Council Commentary

“Passion Is Our Fuel but Not Our Plan”

"Why are we so slow to see, count, or reach the 200 million poorest girls?" asks Council expert Judith Bruce in "The adolescent girl moment: Passion is our fuel but not our plan," on Girls' Globe.

In a guest commentary published today, Bruce urges the global community to invest in targeted, evidence-based, scalable programs for real girls in real places. Improving the health, economic, and cognitive assets of adolescent girls will bring measurable, lasting change and guarantee the well-being and economic preparedness of the next generation.

Council Commentary

Focusing on Young People

The largest-ever generation of young people aged 15–24 is now making the transition from childhood to adulthood. Most of them—around 90%—live in developing countries, mostly in Asia and Africa. Achieving urgent global health and development goals will be impossible without determining their needs—particularly those of girls—and setting them on the path to a successful, productive adulthood.

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Council Commentary

Population Council Hosts UK Secretary of State in Zambia

Population Council Hosts UK Secretary of State in Zambia
Photo credit: Natalie Jackson/Population Council

On Wednesday, July 9th, the Right Honorable Justine Greening, UK Secretary of State for International Development, visited with girls participating in the Population Council’s Adolescent Girls Empowerment Program (AGEP). AGEP is designed to find the best ways to improve girls’ social, health, and economic resources so that they can stay in school longer; avoid early marriage; delay sexual activity; and prevent unintended pregnancy, HIV, and other STIs. The project is led and being evaluated by the Population Council.

Later in the day, the Secretary of State delivered the keynote speech at Zambia’s regional symposium on ending child marriage. In her speech, she pledged UK support to lead international efforts to end child marriage within a generation.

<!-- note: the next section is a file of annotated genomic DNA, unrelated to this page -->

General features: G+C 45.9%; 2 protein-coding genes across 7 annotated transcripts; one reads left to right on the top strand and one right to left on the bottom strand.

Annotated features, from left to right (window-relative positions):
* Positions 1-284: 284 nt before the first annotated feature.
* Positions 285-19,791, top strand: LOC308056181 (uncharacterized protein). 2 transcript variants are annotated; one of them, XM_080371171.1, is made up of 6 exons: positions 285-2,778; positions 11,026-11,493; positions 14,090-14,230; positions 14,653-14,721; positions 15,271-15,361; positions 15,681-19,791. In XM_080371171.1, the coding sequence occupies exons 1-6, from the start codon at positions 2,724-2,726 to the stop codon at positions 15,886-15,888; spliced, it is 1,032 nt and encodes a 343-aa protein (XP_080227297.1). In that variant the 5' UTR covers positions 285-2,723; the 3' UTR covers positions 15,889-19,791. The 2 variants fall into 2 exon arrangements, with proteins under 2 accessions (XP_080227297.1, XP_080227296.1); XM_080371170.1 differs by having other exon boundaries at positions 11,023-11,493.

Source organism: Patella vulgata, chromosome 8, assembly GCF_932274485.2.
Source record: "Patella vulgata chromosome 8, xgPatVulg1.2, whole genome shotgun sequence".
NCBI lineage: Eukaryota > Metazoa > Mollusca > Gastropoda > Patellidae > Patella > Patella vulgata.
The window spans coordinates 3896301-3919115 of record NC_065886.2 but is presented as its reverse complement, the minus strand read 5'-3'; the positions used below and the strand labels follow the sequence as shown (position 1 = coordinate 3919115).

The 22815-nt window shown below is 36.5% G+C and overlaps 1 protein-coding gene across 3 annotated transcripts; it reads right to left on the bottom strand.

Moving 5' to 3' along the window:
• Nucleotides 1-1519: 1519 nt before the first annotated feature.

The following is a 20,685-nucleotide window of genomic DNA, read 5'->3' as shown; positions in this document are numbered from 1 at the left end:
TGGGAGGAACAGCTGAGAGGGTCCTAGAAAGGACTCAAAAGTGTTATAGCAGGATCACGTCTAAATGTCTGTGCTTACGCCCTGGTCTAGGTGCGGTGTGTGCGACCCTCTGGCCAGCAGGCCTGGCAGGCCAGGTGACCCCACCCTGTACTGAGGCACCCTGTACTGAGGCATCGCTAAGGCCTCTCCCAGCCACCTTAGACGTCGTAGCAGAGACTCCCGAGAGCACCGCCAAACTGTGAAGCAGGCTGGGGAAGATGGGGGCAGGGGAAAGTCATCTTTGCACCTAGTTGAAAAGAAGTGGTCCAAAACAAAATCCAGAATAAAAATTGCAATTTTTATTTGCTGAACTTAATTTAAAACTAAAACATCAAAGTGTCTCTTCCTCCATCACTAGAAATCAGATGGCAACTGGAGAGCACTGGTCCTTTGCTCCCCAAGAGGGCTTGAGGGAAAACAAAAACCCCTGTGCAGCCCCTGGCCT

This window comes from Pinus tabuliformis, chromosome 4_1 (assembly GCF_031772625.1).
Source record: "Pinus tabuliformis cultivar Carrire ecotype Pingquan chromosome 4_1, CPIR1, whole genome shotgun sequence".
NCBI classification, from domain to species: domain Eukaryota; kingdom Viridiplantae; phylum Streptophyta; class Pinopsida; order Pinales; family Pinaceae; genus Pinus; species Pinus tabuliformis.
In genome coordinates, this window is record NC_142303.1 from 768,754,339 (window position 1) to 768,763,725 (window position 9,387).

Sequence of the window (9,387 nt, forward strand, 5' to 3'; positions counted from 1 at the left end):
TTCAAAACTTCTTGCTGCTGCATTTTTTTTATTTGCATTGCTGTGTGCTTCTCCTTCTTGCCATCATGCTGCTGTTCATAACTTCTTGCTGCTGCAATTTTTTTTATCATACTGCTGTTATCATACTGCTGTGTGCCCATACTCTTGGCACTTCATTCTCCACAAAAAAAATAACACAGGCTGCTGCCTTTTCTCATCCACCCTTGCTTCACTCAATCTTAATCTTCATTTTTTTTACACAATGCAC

The Council’s Ethiopia country director Annabel Erulkar is presenting at the symposium, which is taking place in advance of the UK’s Girl Summit 2014 in London on July 22nd.

Council Commentary

Celebrating Mother’s Day: Nurturing Maternal and Infant Health by Promoting Family Planning

On Mother’s Day, I think about the profound bond that’s formed between mothers and their infants. It begins in pregnancy (or even before) as a woman dreams about the baby she will have. At the time of birth, especially in the first hour and through the next weeks and months, the attachment takes hold as the new mother welcomes her baby and responds to his or her needs. It is a bond for life.

Throughout this process, a mother’s health influences her baby’s health, and optimizing a mother’s health begins before pregnancy. When planning her family, a woman may need to consider many factors, including whether she is emotionally, physically, and financially ready for a pregnancy. Being able to access a variety of safe and effective contraceptives and information about family planning is the first step toward safeguarding a woman’s health and that of her future baby.